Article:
Wikicommons Media / Nick Solari

The battle lines in the 2020 presidential election are already coming into focus. And unlike in 2016, Donald Trump’s white-anxiety-fueled assault on a feckless political class won’t be countered by Hillary Clinton’s warmed-over defense of the neoliberal status quo.

This time around, Democrats are embracing a different approach; no more slogans about America already being great. Bernie Sanders, an early front runner, is a self-described democratic socialist who rails against millionaires and billionaires—and promises to fund free college and healthcare at their expense. Elizabeth Warren is the scourge of big banks and the rigged economy. They and other primary candidates are offering bold proposals for taxing wealth and financial transactions, guaranteeing free childcare for low-income families, and reshaping the economy to combat climate change.

Meanwhile, the stock of traditional GOP market fundamentalism continues to plummet. Half of Republicans—yes, Republicans—now favor a 2 percent wealth tax on fortunes over $50 million; 45 percent of them support 70 percent marginal tax rates on the wealthiest Americans. More and more writers on the right are questioning unbridled capitalism and defending a “nationalist conservatism.”

To put it bluntly, the Democratic Party of Bill Clinton is dead and the Republican Party of Ronald Reagan is too—even if, zombie-like, holdouts from both trudge onward. Americans of both parties have stopped believing the political common sense of the last two generations: that a rising tide lifts all boats, that the market rewards hard work, and that those who don’t thrive are somehow to blame for their failure.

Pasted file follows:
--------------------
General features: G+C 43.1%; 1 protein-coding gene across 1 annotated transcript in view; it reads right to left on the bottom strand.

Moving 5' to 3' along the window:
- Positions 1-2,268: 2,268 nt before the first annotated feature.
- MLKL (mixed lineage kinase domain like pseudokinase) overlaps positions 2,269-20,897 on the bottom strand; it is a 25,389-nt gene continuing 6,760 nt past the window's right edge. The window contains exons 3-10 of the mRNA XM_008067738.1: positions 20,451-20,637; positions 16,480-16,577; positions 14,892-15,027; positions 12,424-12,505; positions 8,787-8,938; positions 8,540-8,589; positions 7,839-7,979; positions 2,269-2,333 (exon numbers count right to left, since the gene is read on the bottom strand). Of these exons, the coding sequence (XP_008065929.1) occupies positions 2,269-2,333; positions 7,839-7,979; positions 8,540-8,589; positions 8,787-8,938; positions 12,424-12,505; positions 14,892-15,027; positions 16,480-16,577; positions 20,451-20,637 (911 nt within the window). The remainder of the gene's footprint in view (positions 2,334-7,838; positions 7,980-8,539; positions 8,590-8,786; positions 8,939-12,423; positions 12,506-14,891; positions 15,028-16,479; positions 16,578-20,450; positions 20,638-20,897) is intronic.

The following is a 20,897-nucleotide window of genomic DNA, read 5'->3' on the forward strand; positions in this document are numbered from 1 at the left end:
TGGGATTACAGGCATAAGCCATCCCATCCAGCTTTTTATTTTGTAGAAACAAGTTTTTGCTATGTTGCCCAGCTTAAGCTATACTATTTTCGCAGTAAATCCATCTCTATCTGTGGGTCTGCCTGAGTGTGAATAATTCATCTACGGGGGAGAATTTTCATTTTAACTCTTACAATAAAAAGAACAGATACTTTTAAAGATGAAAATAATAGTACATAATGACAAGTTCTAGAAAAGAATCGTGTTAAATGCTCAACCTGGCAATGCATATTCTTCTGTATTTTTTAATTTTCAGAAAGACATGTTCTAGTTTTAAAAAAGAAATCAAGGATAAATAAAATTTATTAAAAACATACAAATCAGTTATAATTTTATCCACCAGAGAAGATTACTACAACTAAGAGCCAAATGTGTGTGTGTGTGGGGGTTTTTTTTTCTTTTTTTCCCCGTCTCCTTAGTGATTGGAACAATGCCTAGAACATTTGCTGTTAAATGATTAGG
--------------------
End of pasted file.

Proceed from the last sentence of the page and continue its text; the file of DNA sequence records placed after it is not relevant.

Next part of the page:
As a result, the fight in 2020 will be between two competing visions of economic populism—one from the right and one from the left.


Populism is a word that causes confusion, especially in the political media. The misunderstanding is mostly due to a category error. Populism is not an ideology; it is a political story, one with a heroic and put-upon “we” and a villainous and corrupt “them.” Populism doesn’t prescribe one sort of governance or program over another; rather, it’s a malleable political idiom available to political leaders across the ideological spectrum.

It’s clear not just from their platforms but from the language of their campaign announcements that the left is embracing a populist strategy. Sanders rededicated his campaign to “creating a government and economy that work for the many, not just the few.” Warren declared, “Our government’s supposed to work for all of us, but instead it has become a tool for the wealthy and well-connected.” These appeals set up a dichotomy between we the people (the many) and our plutocratic enemies.

Democrats are embracing a different approach; no more slogans about America already being great

I’ve always thought that the left dodged a bullet the day Donald Trump stopped listening to Steve Bannon. Not that Bannon was the ingenious Svengali sometimes depicted in the media, but because Bannon’s brand of herrenvolk social democracy—welfare for whites, combined with a genuine scorn for “cosmopolitan elites”—was more treacherous than the program of cultural grievance and economic neglect that, since his departure, has dominated the Trump administration.

Trump, now ensconced in a White House surrounded by the likes of Steven Mnuchin and Betsy DeVos, has lost much of his populist edge. His greatest policy accomplishment is a massive tax cut for the wealthy—one which is only becoming more unpopular. With the exception of his trade policy, Trump has all but abandoned the economic rhetoric of his 2016 campaign. To win in 2020, he’ll have to tack back to the right-wing populist message that propelled him to victory